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Italian Composers Everyone Should Know, Part 2

There are few countries that rival Italy in the arena of musical contribution. From directional terms like forte, crescendo and legato, to the invention (Cristofori's piano) and crafting (Stradivarius violins) of instruments, Italians have revolutionized the art over hundreds of years. And it's no secret that composers have been among the country's greatest gifts to humanity.

In a continuation of our series, we're looking at a second group of these magnificent musicians who stirred up drama and emotion during the 19th century's Romantic Period.

(And in case you missed it, here's Part One!)

PAGANINI (1782-1840)

Arguably the greatest violinist that ever lived, Niccolò Paganini was born in Genoa in 1782. He was a child prodigy who began his studies under his father’s tutelage and was touring nationally by the age of 15. Renowned for his incredible memory and ability to play 12 notes per second, he was nicknamed “The Devil’s Violinist” by those who thought he’d struck the ultimate bargain to secure superhuman talent. It’s since been attributed to Marfan Syndrome, a disorder that results in longer fingers, and Ehlers-Danlos Syndrome, which increases flexibility. Sadly, Paganini suffered with many health issues that weren't helped by his love of wine and women. Despite recovering from syphilis and tuberculosis in mid-life, he ultimately fell prey to larynx cancer at age 58. He is best known for his 24 Caprices.

ROSSINI (1792-1868)

Giachino Rossini was born in Pesaro in 1792 to musician parents – a singer mother and trumpeter father, though he would personally gain fame as a composer of almost 40 operas. One of his best known, The Barber of Seville, is an example of opera buffa, a comedic genre that was popular in the classical and early romantic periods, and a style at which the young Rossini excelled. Between 1823 and 1855, he would move to and from France, visiting London in between. And it was following his first move to Paris that he composed his final opera, William Tell, in 1829 at the age of 37. Much to the bafflement of musical scholars, Rossini chose not to write much at all during the last 39 years of his life, a consequence of both his financial stability and ill health. He died in Paris of colorectal cancer in 1868, though his remains were moved to Florence nine years later.

DONIZETTI (1797-1848)

Born in Bergamo in 1797, Gaetano Donizetti was an opera composer famous for continuing the bel canto style of Giachino Rossini, while paving the way for the musical masterpieces of Giuseppe Verde. Bel canto (translated as “beautiful singing”) was popular from the mid-18th to early 19th century and showcases a singer’s vocal agility via embellishments and runs up and down the scale. The last of such composers (along with his contemporary Vincenzo Bellini) to create in this light and airy fashion, Donizetti wrote over 60 operas, the best known of which include Lucia di Lammermoor and Don Pasquale. However, despite musical success that spanned Europe, he wasn't as fortunate with his health. Donizetti succumbed to syphilis (like his wife and children before him) in April of 1848 at the age of 51.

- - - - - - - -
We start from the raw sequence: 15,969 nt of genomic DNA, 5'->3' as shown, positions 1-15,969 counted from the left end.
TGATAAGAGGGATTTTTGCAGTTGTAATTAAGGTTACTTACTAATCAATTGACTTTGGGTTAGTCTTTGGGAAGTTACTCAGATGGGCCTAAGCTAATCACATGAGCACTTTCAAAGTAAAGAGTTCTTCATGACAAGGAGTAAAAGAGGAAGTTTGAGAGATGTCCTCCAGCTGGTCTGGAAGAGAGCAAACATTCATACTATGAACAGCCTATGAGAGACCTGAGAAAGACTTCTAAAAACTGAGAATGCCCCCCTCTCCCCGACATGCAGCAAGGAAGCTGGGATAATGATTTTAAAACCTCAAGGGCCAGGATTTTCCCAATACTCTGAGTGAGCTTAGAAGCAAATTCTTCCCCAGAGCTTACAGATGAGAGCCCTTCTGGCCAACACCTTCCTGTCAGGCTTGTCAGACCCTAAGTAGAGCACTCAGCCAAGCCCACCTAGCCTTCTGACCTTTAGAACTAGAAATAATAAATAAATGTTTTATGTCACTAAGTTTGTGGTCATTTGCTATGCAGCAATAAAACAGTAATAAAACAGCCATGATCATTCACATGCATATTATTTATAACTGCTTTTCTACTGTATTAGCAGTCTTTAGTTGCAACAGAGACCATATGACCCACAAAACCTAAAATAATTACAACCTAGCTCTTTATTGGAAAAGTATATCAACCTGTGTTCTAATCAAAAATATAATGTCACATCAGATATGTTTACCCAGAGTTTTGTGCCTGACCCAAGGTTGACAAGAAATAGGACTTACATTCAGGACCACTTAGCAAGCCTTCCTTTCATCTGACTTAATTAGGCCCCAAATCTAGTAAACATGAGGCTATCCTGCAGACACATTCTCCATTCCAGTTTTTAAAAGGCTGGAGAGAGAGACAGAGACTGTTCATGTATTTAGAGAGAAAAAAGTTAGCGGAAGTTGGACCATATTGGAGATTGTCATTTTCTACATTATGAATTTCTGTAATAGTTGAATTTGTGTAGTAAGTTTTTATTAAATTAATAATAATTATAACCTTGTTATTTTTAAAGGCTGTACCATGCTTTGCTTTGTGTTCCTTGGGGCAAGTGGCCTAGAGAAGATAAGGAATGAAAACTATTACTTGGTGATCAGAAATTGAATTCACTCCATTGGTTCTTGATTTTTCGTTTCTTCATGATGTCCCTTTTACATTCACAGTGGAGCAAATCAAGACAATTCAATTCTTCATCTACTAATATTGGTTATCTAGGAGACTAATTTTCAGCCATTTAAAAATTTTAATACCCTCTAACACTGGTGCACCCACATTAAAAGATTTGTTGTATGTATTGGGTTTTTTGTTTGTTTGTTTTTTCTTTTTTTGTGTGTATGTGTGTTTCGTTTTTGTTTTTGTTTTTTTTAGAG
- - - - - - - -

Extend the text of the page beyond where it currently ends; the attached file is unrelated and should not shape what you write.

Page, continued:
VERDI (1813-1901)

Inspired by the literary greats, including Shakespeare, Dumas and Hugo, Giuseppe Verdi was one of the most consequential opera composers of the Romantic period. He was born near Busetto, then part of the French Empire, in 1813, and studied composition from childhood. His first “hit”, Nabucco, was performed at La Scala in 1842 and served to put him on the map. It would debut across Europe in the three years following and make its way to New York in 1848. Rigoletto, Il Trovatore and La Traviata, other works for which he’s best known, were products of the 1850s, and Aida premiered in Cairo in 1871, commissioned in honor of the Suez Canal’s opening. Verdi’s legacy includes a move from the bel canto tradition to a more dramatic and expressive form of opera, and he experimented with rhythm and greater orchestral prominence without sacrificing the vocals of his characters. In addition to his operas, Verdi’s Requiem, written in memory of poet Alessandro Manzoni, is among his most beloved works. He himself died of a stroke in 1901 and was buried in Milan. Verdi’s funeral remains to this day the largest public assembly in Italian history.

PUCCINI (1858-1924)

Technically a post-romantic composer, Giacomo Puccini was born in Lucca in 1858 and is known for his verismo (realism) style. He was inspired by an 1876 performance of Verdi’s Aida to venture into the world of opera and his most celebrated works include La Bohème, Tosca, and Madama Butterfly. In contrast to the preceding musical period that focused on history and myth, verismo storylines centered on every day contemporary issues such as poverty, violence, and even sordid relationships. This said, Puccini did not write exclusively in the style. His final opera, Turandot, famous for the aria Nessun Dorma, was incomplete when he died of throat cancer in Brussels in 1924. It was completed by Franco Alfano in 1926 and performed posthumously at La Scala with Arturo Toscanini conducting. Puccini’s body was returned to Torre del Lago in Tuscany, his home of over 30 years.